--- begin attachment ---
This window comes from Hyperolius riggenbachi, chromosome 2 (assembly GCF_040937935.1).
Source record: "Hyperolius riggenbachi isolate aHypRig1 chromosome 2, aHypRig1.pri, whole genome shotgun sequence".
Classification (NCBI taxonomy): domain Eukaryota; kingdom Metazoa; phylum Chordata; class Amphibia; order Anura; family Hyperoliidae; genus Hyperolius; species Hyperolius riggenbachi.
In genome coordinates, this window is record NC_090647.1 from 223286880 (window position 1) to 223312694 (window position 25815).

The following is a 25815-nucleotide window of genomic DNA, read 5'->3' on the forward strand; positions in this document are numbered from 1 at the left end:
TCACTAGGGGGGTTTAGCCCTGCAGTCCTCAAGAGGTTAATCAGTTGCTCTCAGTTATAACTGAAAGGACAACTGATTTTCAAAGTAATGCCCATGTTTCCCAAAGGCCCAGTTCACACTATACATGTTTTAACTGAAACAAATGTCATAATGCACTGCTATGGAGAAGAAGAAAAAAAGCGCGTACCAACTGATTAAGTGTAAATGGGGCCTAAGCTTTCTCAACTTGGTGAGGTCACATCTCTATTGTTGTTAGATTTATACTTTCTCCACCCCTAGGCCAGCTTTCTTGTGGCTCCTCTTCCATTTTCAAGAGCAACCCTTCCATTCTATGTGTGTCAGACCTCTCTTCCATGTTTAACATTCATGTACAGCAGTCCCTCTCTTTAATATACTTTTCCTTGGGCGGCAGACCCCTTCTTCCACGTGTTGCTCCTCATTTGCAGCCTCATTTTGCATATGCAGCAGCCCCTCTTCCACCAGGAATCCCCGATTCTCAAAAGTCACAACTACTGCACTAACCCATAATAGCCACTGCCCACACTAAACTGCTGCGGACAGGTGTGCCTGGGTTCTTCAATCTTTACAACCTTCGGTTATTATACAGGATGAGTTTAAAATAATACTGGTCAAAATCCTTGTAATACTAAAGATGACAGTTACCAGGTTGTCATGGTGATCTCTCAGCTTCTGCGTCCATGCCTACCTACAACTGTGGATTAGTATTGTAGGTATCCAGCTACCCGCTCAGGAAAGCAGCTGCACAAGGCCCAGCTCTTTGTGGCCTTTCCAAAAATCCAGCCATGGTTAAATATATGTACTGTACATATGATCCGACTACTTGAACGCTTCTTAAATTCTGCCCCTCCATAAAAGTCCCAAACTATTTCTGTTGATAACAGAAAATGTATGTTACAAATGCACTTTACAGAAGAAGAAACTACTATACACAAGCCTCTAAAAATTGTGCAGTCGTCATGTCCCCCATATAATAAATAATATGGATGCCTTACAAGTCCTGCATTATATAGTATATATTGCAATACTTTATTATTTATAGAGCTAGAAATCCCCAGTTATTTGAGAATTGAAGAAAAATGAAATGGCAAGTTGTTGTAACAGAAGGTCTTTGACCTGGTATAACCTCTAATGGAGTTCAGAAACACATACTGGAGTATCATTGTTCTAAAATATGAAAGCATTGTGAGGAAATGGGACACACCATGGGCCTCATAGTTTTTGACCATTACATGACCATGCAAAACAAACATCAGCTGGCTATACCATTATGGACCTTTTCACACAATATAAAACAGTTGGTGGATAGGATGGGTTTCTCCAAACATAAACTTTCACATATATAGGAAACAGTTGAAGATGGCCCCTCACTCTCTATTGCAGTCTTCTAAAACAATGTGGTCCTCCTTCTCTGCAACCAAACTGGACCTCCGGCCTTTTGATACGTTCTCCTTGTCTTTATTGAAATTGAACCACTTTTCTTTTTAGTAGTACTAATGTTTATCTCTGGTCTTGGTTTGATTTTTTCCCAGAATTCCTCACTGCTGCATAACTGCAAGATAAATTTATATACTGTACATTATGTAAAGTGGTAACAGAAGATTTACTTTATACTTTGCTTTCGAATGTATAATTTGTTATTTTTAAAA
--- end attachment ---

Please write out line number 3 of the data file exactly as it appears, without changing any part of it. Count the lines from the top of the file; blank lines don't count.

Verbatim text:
Classification (NCBI taxonomy): domain Eukaryota; kingdom Metazoa; phylum Chordata; class Amphibia; order Anura; family Hyperoliidae; genus Hyperolius; species Hyperolius riggenbachi.